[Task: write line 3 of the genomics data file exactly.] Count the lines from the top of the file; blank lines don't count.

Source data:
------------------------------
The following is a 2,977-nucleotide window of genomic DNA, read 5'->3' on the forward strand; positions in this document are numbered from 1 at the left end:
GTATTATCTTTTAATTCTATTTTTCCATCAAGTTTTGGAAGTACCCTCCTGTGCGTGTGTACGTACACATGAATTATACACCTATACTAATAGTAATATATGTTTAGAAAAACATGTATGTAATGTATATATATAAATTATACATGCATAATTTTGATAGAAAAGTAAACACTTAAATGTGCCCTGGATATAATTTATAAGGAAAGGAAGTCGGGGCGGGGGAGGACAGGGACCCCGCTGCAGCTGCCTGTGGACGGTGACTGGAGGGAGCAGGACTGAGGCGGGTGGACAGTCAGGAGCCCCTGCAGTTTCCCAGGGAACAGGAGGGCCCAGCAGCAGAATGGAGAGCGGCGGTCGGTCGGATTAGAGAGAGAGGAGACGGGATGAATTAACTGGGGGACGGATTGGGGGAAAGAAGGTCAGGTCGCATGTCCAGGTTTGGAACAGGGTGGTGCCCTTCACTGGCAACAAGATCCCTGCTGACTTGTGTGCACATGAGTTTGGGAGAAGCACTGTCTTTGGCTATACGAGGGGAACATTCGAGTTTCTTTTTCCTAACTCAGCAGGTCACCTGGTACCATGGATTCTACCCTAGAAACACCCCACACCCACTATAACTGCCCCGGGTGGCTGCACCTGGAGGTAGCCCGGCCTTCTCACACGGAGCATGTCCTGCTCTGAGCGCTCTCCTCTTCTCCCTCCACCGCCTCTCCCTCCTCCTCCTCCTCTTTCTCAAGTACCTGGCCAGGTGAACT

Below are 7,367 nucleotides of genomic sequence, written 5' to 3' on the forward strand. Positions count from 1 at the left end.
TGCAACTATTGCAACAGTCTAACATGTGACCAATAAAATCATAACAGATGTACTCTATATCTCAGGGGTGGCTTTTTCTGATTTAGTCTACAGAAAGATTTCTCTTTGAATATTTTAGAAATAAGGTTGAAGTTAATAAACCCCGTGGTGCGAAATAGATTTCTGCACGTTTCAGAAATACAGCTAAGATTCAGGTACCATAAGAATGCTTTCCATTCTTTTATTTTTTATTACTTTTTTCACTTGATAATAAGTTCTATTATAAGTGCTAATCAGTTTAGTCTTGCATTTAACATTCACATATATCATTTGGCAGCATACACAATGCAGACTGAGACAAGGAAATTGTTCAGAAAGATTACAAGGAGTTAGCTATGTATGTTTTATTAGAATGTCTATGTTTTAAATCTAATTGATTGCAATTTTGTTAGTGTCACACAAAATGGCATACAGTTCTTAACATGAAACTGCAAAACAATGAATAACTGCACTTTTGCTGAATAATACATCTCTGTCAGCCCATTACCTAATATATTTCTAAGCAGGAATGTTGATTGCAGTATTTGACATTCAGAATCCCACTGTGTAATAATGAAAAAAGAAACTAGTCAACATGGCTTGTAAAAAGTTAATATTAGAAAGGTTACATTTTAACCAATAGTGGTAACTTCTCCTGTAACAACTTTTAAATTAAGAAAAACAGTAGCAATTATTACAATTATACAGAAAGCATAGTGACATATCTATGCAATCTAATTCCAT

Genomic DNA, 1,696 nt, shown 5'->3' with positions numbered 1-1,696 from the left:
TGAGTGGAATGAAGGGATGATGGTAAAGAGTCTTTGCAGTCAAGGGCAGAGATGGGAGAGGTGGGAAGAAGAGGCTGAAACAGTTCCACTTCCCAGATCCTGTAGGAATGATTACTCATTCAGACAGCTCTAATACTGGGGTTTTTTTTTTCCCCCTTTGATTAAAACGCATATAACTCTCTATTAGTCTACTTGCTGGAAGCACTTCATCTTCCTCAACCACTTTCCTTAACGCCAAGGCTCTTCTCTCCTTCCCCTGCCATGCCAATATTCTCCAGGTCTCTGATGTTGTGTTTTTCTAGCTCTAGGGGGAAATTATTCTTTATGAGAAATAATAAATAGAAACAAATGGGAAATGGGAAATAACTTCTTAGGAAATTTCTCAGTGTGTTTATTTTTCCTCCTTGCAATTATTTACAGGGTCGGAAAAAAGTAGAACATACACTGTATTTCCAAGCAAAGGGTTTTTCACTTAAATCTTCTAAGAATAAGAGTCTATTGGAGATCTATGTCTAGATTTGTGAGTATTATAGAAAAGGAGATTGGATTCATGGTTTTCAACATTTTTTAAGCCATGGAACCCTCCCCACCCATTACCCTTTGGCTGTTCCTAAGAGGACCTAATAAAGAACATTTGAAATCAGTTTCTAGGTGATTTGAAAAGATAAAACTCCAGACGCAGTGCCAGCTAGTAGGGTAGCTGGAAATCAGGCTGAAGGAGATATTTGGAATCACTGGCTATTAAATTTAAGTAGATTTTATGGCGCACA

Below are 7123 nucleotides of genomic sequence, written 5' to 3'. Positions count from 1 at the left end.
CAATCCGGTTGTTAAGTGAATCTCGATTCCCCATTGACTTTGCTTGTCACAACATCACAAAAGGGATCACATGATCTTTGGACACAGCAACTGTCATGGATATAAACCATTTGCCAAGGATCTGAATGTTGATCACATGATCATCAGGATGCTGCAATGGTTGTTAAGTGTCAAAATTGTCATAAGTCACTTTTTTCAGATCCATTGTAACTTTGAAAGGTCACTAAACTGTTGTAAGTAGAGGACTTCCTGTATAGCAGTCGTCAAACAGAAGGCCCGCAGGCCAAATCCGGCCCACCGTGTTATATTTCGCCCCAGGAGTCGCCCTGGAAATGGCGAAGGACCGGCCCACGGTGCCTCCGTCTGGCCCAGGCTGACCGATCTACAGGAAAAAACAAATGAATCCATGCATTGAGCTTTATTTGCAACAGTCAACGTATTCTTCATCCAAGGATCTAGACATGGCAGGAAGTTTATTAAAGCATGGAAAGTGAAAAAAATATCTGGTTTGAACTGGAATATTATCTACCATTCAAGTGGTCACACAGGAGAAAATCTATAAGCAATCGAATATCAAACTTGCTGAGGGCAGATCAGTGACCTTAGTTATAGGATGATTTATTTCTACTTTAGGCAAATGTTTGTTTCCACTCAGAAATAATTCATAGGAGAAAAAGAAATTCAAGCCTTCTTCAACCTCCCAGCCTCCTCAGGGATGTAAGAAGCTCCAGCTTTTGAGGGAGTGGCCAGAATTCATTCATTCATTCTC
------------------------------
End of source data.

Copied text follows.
Below are 7,367 nucleotides of genomic sequence, written 5' to 3' on the forward strand. Positions count from 1 at the left end.